The biggest compliment for me was when someone said that the food I made reminded them of home. I’d hear chatter in the hallways leading to the cafeteria about how it smelled like their childhood home, that the food reminded them of how their mom or grandma cooked. There were no frills – no fancy garnish, no expensive ingredients, no flash. But in those pans I put my respect for the community that I was working with, and the honor to have the opportunity to serve the dedicated people who served our guests all week long.
As chef and owner of Thistle Pig, I once again find myself feeding my crew. We work hard in our small space. Multitasking prep, service and receiving with a small crew is not always the easiest thing in the world, but is necessary for a young small business. For lunch, I’ll rotate staff members’ breaks so we can keep working through lunch service. Lunch for the crew is often some kind of sandwich, omelet or stir fly – eggs are king for lunch food! For dinner, after the last rush of the night, I’ll make enough food for everyone to share – a big pot of polenta with roasted vegetables, spicy noodles with miso, meatballs, pasta with chilies and kale, and so on.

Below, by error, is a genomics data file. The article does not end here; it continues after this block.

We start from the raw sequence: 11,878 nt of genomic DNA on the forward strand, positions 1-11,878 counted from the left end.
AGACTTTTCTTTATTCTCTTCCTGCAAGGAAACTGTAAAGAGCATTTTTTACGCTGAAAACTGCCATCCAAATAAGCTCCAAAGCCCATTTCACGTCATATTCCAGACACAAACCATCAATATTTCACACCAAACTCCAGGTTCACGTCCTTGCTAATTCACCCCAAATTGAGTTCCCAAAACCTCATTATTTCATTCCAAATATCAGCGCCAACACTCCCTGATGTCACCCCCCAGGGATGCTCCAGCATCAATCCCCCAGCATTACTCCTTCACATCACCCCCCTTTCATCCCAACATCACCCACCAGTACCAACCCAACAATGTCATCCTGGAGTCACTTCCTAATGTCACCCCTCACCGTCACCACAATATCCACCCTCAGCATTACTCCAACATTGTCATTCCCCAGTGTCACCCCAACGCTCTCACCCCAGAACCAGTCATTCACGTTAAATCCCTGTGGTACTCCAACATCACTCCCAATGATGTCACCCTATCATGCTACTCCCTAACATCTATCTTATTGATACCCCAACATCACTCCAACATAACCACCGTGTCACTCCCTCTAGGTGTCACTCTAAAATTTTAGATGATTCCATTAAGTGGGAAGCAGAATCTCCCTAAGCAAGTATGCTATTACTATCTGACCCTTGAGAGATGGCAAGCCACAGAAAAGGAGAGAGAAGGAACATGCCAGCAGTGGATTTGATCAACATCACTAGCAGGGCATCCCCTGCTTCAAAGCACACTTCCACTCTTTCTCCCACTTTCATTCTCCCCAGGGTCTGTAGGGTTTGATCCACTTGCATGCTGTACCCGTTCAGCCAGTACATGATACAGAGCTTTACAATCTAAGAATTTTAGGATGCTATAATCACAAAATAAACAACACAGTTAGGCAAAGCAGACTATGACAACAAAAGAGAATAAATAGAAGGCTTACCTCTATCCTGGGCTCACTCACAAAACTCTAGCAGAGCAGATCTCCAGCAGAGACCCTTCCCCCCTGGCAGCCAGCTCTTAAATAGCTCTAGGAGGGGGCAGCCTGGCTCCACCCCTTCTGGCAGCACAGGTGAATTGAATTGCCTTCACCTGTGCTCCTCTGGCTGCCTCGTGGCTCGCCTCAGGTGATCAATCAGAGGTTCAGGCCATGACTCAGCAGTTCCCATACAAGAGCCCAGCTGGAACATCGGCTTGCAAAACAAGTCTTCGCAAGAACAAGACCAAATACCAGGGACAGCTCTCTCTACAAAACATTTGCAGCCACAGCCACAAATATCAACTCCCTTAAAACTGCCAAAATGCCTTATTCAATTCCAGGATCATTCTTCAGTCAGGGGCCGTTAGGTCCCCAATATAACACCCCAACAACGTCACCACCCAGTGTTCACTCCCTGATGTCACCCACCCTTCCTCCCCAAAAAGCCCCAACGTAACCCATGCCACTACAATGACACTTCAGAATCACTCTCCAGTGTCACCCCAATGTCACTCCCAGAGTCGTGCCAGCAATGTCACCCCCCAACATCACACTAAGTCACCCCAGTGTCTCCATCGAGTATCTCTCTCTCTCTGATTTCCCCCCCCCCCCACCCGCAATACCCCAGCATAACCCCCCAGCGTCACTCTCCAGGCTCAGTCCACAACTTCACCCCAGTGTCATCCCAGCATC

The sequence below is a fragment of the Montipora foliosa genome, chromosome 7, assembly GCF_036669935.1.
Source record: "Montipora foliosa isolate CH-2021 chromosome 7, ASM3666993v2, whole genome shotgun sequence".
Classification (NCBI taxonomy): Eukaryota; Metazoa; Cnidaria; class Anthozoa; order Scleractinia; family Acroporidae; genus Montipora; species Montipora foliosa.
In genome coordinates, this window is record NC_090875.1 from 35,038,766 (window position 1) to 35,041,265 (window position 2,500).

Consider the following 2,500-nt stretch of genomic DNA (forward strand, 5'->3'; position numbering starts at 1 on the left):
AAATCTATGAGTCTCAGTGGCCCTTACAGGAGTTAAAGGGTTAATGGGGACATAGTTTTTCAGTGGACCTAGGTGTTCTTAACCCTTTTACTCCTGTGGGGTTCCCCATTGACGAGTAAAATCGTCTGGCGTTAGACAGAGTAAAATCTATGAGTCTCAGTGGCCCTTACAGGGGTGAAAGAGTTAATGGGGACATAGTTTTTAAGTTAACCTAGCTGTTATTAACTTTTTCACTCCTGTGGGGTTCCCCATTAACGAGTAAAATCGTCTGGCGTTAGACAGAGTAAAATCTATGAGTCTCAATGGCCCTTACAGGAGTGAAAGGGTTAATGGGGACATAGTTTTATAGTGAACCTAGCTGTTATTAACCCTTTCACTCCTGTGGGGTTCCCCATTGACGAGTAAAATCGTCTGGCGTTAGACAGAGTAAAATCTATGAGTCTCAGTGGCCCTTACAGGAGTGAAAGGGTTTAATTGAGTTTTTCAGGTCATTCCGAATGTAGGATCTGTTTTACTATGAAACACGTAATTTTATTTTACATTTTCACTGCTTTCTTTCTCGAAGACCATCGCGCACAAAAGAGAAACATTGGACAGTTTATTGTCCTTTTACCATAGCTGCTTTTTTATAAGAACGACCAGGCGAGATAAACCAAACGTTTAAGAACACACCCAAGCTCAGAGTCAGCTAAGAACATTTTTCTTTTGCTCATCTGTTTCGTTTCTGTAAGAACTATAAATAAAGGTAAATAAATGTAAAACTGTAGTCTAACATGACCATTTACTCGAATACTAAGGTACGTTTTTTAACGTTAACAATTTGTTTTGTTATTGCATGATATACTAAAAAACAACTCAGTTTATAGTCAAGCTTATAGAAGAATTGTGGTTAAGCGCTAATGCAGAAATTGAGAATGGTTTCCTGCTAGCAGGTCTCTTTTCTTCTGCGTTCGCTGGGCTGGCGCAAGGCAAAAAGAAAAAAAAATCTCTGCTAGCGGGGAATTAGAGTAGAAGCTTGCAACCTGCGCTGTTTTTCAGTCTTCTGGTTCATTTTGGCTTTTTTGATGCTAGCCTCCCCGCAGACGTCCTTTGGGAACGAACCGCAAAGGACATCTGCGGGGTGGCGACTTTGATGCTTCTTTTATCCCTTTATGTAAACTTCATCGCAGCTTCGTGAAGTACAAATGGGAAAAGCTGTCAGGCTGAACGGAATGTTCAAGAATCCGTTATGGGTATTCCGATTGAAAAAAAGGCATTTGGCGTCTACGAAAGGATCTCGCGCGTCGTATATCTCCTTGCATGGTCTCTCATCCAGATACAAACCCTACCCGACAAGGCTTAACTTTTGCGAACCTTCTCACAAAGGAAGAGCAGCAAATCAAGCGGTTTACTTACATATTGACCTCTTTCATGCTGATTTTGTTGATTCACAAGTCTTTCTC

After a long day of hard work, front of house and back of house come together, have a bite to eat, talk about what went well, what we can do better, what’s the game plan for cleanup, is there prep to do after dinner, what do you need to prep tomorrow, what do we need for product. Sound familiar? It’s an honor to serve my crew, feed them, and make them feel special after they have given their all to feed our community.
First published October 2016